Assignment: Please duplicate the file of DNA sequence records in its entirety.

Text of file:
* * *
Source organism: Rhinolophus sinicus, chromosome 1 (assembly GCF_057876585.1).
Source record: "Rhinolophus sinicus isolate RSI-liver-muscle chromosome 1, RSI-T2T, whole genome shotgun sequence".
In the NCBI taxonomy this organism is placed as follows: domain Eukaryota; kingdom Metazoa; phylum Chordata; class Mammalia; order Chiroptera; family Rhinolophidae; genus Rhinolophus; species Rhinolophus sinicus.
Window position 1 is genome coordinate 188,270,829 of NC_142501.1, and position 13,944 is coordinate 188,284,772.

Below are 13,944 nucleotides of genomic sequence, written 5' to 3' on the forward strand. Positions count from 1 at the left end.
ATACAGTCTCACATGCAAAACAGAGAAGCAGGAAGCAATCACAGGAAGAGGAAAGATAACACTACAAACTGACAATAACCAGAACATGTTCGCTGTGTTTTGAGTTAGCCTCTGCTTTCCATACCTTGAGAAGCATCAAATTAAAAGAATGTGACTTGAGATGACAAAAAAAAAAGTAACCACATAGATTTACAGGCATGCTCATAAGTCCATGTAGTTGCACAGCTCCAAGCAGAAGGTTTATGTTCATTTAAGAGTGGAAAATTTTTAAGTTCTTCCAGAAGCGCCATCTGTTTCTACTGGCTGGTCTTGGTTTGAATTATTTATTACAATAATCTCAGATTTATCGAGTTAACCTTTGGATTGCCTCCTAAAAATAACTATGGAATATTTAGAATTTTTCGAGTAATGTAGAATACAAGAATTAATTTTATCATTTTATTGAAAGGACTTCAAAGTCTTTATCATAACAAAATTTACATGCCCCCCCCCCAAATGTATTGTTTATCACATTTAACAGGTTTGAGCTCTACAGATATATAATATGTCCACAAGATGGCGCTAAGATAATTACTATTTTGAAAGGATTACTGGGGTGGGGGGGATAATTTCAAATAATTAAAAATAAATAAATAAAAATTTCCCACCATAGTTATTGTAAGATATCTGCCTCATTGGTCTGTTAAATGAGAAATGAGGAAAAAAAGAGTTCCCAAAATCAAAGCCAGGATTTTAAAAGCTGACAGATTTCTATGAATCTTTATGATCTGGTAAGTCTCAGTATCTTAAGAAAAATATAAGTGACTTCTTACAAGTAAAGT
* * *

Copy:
Source organism: Rhinolophus sinicus, chromosome 1 (assembly GCF_057876585.1).
Source record: "Rhinolophus sinicus isolate RSI-liver-muscle chromosome 1, RSI-T2T, whole genome shotgun sequence".
In the NCBI taxonomy this organism is placed as follows: domain Eukaryota; kingdom Metazoa; phylum Chordata; class Mammalia; order Chiroptera; family Rhinolophidae; genus Rhinolophus; species Rhinolophus sinicus.
Window position 1 is genome coordinate 188,270,829 of NC_142501.1, and position 13,944 is coordinate 188,284,772.

Below are 13,944 nucleotides of genomic sequence, written 5' to 3' on the forward strand. Positions count from 1 at the left end.
ATACAGTCTCACATGCAAAACAGAGAAGCAGGAAGCAATCACAGGAAGAGGAAAGATAACACTACAAACTGACAATAACCAGAACATGTTCGCTGTGTTTTGAGTTAGCCTCTGCTTTCCATACCTTGAGAAGCATCAAATTAAAAGAATGTGACTTGAGATGACAAAAAAAAAAGTAACCACATAGATTTACAGGCATGCTCATAAGTCCATGTAGTTGCACAGCTCCAAGCAGAAGGTTTATGTTCATTTAAGAGTGGAAAATTTTTAAGTTCTTCCAGAAGCGCCATCTGTTTCTACTGGCTGGTCTTGGTTTGAATTATTTATTACAATAATCTCAGATTTATCGAGTTAACCTTTGGATTGCCTCCTAAAAATAACTATGGAATATTTAGAATTTTTCGAGTAATGTAGAATACAAGAATTAATTTTATCATTTTATTGAAAGGACTTCAAAGTCTTTATCATAACAAAATTTACATGCCCCCCCCCCAAATGTATTGTTTATCACATTTAACAGGTTTGAGCTCTACAGATATATAATATGTCCACAAGATGGCGCTAAGATAATTACTATTTTGAAAGGATTACTGGGGTGGGGGGGATAATTTCAAATAATTAAAAATAAATAAATAAAAATTTCCCACCATAGTTATTGTAAGATATCTGCCTCATTGGTCTGTTAAATGAGAAATGAGGAAAAAAAGAGTTCCCAAAATCAAAGCCAGGATTTTAAAAGCTGACAGATTTCTATGAATCTTTATGATCTGGTAAGTCTCAGTATCTTAAGAAAAATATAAGTGACTTCTTACAAGTAAAGT